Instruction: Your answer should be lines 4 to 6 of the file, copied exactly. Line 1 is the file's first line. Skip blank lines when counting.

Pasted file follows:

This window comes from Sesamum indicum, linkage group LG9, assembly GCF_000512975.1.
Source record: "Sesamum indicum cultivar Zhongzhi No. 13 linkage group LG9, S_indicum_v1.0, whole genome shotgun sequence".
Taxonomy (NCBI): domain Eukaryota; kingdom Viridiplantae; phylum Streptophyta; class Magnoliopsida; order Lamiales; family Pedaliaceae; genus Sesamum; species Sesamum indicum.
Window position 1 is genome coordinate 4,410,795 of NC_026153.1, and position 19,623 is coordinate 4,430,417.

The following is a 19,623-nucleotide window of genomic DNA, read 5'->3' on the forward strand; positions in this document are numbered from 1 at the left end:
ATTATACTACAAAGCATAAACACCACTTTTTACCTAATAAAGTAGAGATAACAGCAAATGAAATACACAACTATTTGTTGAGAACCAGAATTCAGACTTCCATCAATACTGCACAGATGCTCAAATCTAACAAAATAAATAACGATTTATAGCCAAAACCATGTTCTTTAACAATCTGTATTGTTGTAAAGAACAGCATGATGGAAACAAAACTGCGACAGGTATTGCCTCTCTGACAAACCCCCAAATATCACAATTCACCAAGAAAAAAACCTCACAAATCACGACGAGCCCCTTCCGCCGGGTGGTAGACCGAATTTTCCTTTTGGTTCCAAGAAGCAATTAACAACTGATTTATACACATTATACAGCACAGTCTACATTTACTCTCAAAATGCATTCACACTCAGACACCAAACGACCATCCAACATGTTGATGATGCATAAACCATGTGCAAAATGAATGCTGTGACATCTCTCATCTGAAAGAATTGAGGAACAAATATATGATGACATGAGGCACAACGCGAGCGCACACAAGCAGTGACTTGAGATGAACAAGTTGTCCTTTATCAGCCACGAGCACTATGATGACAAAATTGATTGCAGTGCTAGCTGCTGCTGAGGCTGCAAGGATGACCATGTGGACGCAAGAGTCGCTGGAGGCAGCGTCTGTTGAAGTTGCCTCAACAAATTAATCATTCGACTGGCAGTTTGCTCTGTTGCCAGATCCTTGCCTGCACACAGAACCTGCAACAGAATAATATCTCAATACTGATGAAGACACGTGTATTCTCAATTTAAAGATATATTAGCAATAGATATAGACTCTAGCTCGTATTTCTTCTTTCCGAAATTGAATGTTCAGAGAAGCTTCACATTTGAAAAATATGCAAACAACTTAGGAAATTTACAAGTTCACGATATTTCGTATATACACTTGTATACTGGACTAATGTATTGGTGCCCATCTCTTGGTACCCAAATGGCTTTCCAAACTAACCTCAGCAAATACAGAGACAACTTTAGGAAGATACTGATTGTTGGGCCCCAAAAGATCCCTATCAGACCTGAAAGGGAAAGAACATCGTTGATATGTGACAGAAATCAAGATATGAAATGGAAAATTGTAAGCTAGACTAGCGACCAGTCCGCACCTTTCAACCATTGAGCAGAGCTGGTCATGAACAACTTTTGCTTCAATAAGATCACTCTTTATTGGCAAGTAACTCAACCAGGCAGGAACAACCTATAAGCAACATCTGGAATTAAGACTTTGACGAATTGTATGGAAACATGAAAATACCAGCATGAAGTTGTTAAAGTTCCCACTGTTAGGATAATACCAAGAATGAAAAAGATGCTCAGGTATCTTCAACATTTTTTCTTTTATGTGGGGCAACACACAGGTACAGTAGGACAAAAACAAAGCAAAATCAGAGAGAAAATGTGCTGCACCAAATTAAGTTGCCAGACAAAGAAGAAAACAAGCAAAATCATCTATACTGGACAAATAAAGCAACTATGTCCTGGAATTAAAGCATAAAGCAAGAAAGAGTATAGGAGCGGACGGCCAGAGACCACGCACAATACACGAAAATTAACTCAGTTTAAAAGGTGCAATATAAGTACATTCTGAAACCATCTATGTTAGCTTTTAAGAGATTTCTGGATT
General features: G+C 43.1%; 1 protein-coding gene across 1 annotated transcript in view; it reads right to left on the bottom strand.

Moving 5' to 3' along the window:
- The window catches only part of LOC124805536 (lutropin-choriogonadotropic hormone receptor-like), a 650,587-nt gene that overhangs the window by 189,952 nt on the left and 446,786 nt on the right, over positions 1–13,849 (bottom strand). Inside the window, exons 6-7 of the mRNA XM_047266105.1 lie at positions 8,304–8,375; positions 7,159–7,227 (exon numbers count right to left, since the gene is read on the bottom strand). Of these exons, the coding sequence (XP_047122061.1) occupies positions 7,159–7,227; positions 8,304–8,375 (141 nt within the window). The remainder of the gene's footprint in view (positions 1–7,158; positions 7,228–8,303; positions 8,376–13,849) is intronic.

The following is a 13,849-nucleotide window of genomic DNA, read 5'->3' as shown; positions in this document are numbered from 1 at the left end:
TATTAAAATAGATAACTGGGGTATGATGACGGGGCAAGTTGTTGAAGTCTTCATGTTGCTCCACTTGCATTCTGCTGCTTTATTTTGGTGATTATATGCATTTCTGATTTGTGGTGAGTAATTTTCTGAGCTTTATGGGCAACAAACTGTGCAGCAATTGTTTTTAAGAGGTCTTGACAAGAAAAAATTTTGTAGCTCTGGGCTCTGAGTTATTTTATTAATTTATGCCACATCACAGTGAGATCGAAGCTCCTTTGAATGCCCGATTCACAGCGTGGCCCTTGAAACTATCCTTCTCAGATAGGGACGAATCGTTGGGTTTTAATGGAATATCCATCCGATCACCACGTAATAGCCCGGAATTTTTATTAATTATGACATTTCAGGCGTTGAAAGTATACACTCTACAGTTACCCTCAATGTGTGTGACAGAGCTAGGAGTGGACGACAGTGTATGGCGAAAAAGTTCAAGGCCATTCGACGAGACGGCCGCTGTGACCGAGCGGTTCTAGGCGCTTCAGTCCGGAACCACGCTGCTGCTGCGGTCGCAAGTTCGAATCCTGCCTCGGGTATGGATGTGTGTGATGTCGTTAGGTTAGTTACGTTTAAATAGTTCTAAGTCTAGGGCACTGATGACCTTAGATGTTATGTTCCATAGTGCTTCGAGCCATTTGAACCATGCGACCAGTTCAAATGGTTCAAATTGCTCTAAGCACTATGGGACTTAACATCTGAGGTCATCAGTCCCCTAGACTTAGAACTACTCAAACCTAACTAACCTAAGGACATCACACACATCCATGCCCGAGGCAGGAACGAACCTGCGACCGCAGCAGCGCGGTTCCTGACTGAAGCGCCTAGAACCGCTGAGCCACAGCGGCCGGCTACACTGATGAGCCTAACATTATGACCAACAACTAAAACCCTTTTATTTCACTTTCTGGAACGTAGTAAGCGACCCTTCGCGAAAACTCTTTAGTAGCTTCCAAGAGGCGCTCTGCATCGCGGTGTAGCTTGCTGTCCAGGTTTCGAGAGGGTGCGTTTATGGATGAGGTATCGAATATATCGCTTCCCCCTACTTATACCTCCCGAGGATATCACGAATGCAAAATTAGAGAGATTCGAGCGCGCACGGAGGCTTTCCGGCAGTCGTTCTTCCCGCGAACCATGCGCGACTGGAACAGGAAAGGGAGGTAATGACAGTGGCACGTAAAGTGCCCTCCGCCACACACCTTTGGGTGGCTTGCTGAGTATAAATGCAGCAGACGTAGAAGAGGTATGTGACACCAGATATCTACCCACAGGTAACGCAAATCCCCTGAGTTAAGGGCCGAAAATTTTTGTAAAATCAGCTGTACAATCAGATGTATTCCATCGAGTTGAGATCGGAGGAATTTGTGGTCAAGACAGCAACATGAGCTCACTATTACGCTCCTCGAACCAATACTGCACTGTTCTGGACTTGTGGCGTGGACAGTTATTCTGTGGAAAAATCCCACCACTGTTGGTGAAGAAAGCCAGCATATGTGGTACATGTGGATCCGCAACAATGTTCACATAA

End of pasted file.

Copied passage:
Window position 1 is genome coordinate 4,410,795 of NC_026153.1, and position 19,623 is coordinate 4,430,417.

The following is a 19,623-nucleotide window of genomic DNA, read 5'->3' on the forward strand; positions in this document are numbered from 1 at the left end:
ATTATACTACAAAGCATAAACACCACTTTTTACCTAATAAAGTAGAGATAACAGCAAATGAAATACACAACTATTTGTTGAGAACCAGAATTCAGACTTCCATCAATACTGCACAGATGCTCAAATCTAACAAAATAAATAACGATTTATAGCCAAAACCATGTTCTTTAACAATCTGTATTGTTGTAAAGAACAGCATGATGGAAACAAAACTGCGACAGGTATTGCCTCTCTGACAAACCCCCAAATATCACAATTCACCAAGAAAAAAACCTCACAAATCACGACGAGCCCCTTCCGCCGGGTGGTAGACCGAATTTTCCTTTTGGTTCCAAGAAGCAATTAACAACTGATTTATACACATTATACAGCACAGTCTACATTTACTCTCAAAATGCATTCACACTCAGACACCAAACGACCATCCAACATGTTGATGATGCATAAACCATGTGCAAAATGAATGCTGTGACATCTCTCATCTGAAAGAATTGAGGAACAAATATATGATGACATGAGGCACAACGCGAGCGCACACAAGCAGTGACTTGAGATGAACAAGTTGTCCTTTATCAGCCACGAGCACTATGATGACAAAATTGATTGCAGTGCTAGCTGCTGCTGAGGCTGCAAGGATGACCATGTGGACGCAAGAGTCGCTGGAGGCAGCGTCTGTTGAAGTTGCCTCAACAAATTAATCATTCGACTGGCAGTTTGCTCTGTTGCCAGATCCTTGCCTGCACACAGAACCTGCAACAGAATAATATCTCAATACTGATGAAGACACGTGTATTCTCAATTTAAAGATATATTAGCAATAGATATAGACTCTAGCTCGTATTTCTTCTTTCCGAAATTGAATGTTCAGAGAAGCTTCACATTTGAAAAATATGCAAACAACTTAGGAAATTTACAAGTTCACGATATTTCGTATATACACTTGTATACTGGACTAATGTATTGGTGCCCATCTCTTGGTACCCAAATGGCTTTCCAAACTAACCTCAGCAAATACAGAGACAACTTTAGGAAGATACTGATTGTTGGGCCCCAAAAGATCCCTATCAGACCTGAAAGGGAAAGAACATCGTTGATATGTGACAGAAATCAAGATATGAAATGGAAAATTGTAAGCTAGACTAGCGACCAGTCCGCACCTTTCAACCATTGAGCAGAGCTGGTCATGAACAACTTTTGCTTCAATAAGATCACTCTTTATTGGCAAGTAACTCAACCAGGCAGGAACAACCTATAAGCAACATCTGGAATTAAGACTTTGACGAATTGTATGGAAACATGAAAATACCAGCATGAAGTTGTTAAAGTTCCCACTGTTAGGATAATACCAAGAATGAAAAAGATGCTCAGGTATCTTCAACATTTTTTCTTTTATGTGGGGCAACACACAGGTACAGTAGGACAAAAACAAAGCAAAATCAGAGAGAAAATGTGCTGCACCAAATTAAGTTGCCAGACAAAGAAGAAAACAAGCAAAATCATCTATACTGGACAAATAAAGCAACTATGTCCTGGAATTAAAGCATAAAGCAAGAAAGAGTATAGGAGCGGACGGCCAGAGACCACGCACAATACACGAAAATTAACTCAGTTTAAAAGGTGCAATATAAGTACATTCTGAAACCATCTATGTTAGCTTTTAAGAGATTTCTGGATT